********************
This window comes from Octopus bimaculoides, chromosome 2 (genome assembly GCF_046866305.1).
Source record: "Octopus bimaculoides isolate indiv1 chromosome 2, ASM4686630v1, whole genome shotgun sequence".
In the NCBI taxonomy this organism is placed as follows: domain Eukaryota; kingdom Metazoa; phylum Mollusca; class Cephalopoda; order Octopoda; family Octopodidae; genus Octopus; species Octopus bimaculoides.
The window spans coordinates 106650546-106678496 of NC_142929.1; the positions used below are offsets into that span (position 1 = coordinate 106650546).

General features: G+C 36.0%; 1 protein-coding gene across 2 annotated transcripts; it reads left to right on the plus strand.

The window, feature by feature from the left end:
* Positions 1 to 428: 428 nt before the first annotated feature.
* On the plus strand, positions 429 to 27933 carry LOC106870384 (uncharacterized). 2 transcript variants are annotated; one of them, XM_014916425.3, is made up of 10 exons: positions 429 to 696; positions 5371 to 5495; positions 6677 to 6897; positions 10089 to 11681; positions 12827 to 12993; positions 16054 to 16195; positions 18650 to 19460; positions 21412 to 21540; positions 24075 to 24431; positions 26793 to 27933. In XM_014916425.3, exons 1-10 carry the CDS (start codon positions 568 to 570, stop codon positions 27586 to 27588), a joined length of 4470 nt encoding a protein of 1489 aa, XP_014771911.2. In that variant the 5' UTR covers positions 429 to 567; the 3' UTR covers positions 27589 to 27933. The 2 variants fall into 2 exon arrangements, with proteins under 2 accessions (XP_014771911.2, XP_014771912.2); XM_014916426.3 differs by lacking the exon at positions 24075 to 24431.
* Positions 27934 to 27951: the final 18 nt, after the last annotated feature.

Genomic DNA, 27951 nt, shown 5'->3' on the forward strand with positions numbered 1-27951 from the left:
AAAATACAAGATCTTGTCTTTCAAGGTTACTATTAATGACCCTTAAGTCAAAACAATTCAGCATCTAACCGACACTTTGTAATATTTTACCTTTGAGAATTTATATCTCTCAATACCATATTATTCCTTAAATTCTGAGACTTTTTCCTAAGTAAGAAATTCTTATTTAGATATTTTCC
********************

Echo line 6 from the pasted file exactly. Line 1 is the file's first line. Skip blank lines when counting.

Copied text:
The window, feature by feature from the left end: